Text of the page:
In Lochte’s bid for a fifth Olympic Games at 36 years old, he will face stiff competition from Michael Andrew. Andrew, who already qualified for Tokyo by winning the 100m breaststroke, had the fastest time in both previous rounds and was under Lochte’s world record pace for some of his semifinal. Chase Kalisz, second in the semis, is the 2017 World champion and 2019 World bronze medalist in this event; he won the 400m IM on the first day of Trials. Third-seed Kieran Smith has had himself a week after winning the 200m and 400m free finals to make his first Olympic team. Carson Foster was third fastest in the prelims and is hungry for a top-two finish after placing third in the 400m IM.

Women’s 100m Freestyle FINAL — 9:52 p.m. ET
Known for her backstroke, will Olivia Smoliga make her Olympic return in freestyle? The 26-year-old who won a record eight gold medals at short course world championships in 2018 has yet to secure a spot on this year’s Olympic team but tied for fastest in the semifinals with Natalie Hinds, who believed she was done with the sport after the 2016 Trials but returned in the fall of 2018. Challengers include Abbey Weitzeil, a two-time relay medalist in Rio, and Allison Schmitt, who qualified for her fourth Olympic team by placing second in the 200m free but has never swam an individual 100m free at the Olympics. Reigning Olympic and two-time World champion Simone Manuel was ninth in the semis, missing the final by one spot, later explaining her overtraining syndrome diagnosis in a press conference.

Men’s 100m Butterfly Semifinals — 9:57 p.m. ET
Two-time reigning World champion and world record holder Caeleb Dressel was the top qualifier by 1.54 seconds, setting a U.S. Open record of 50.17 seconds in the prelims. Cal senior Trenton Julian and Tom Shields, who made the Olympic final in this event in Rio, tied for the second-best time. Nineteen-year-old Luca Urlando will try to make another final after finishing third in the 200m fly by nine hundredths of a second.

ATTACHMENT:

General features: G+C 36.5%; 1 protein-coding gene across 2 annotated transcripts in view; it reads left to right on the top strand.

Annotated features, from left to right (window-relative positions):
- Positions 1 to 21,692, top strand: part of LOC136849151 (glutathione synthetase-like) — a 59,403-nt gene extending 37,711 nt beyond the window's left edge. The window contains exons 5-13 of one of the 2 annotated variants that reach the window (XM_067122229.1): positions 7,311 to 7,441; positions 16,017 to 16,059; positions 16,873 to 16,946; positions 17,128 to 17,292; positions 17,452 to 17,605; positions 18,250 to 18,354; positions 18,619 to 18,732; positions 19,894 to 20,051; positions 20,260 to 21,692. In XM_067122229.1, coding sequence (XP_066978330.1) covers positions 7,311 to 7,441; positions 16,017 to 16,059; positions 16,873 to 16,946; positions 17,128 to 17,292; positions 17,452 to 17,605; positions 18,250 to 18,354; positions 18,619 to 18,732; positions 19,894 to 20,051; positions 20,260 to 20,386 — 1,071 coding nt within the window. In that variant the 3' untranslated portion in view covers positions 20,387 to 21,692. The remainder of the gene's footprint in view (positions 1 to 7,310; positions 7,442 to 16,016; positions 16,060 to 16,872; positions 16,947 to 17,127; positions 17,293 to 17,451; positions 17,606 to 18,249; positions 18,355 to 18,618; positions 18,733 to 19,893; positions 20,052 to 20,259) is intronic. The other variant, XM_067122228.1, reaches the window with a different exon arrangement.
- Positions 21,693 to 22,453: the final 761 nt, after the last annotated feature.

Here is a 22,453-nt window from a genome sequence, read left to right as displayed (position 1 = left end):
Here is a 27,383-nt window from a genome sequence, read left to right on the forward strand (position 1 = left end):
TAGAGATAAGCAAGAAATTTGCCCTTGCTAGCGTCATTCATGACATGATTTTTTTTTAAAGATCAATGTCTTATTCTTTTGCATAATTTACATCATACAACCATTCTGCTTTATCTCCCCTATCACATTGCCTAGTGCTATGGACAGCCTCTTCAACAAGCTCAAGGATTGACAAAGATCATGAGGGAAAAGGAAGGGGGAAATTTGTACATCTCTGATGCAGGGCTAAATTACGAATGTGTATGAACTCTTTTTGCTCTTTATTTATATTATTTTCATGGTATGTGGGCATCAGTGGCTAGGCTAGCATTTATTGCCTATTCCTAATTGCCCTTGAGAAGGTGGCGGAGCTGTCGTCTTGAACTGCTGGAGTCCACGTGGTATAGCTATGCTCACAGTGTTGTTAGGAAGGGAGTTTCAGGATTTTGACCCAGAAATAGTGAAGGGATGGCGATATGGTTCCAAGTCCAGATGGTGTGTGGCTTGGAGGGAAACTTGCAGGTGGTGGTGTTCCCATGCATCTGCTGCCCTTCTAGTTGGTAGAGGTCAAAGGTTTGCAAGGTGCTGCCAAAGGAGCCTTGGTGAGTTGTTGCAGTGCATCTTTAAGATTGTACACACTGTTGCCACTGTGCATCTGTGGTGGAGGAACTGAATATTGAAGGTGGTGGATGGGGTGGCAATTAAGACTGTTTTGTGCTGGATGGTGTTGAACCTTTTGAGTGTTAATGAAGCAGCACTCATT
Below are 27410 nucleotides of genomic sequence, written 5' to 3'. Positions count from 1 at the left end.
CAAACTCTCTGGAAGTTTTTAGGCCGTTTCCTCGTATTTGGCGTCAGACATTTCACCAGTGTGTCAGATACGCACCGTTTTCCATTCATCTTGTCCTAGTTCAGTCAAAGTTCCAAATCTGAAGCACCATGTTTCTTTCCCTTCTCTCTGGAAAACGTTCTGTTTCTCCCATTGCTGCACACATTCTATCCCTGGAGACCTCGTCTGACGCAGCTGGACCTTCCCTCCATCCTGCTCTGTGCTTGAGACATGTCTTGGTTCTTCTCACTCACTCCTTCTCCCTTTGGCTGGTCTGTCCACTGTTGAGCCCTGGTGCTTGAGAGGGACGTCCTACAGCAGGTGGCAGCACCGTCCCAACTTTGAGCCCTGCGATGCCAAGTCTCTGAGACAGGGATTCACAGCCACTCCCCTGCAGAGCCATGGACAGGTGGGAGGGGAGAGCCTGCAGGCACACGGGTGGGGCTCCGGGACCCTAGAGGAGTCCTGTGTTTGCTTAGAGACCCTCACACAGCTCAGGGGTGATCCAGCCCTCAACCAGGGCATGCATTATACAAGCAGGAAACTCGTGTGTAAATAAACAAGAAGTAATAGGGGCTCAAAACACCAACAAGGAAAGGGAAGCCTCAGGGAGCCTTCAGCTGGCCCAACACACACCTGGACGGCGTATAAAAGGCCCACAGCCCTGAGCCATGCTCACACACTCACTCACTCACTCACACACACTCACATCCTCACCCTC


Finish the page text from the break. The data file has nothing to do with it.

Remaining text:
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Eliud Kipchoge breaks marathon world record in Berlin

Eliud Kipchoge Berlin Marathon

Kenyan Eliud Kipchoge broke his own world record in winning the Berlin Marathon, clocking 2:01:09 to lower the previous record time of 2:01:39 he set in the German capital in 2018.

Kipchoge, 37 and a two-time Olympic champion, earned his 15th win in 17 career marathons to bolster his claim as the greatest runner in history over 26.2 miles.

His pacing was not ideal. Kipchoge slowed in the final miles, running 61:18 for the second half after going out in an unprecedented 59:51 for the first 13.1 miles. He still won by 4:49 over Kenyan Mark Korir.

“I was planning to go through it [the halfway mark] 60:50, 60:40,” Kipchoge said. “My legs were running actually very fast. I thought, let me just try to run two hours flat, but all in all, I am happy with the performance.

“We went too fast [in the first half]. It takes energy from the muscles. … There’s still more in my legs [to possibly lower the record again].”

MORE: Berlin Marathon Results

Ethiopian Tigist Assefa won the women’s race in 2:15:37, the third-fastest time in history for somebody who ran one prior marathon in 2:34:01. Only Brigid Kosgei (2:14:14 in Chicago in 2019) and Paula Radcliffe (2:15:25 in London in 2003) have gone faster.

American record holder Keira D’Amato, who entered as the top seed, was sixth in 2:21:48. D’Amato, who went nearly a decade between competitive races after college, owns the American record of 2:19:12 and now also the 10th-best time in U.S. history.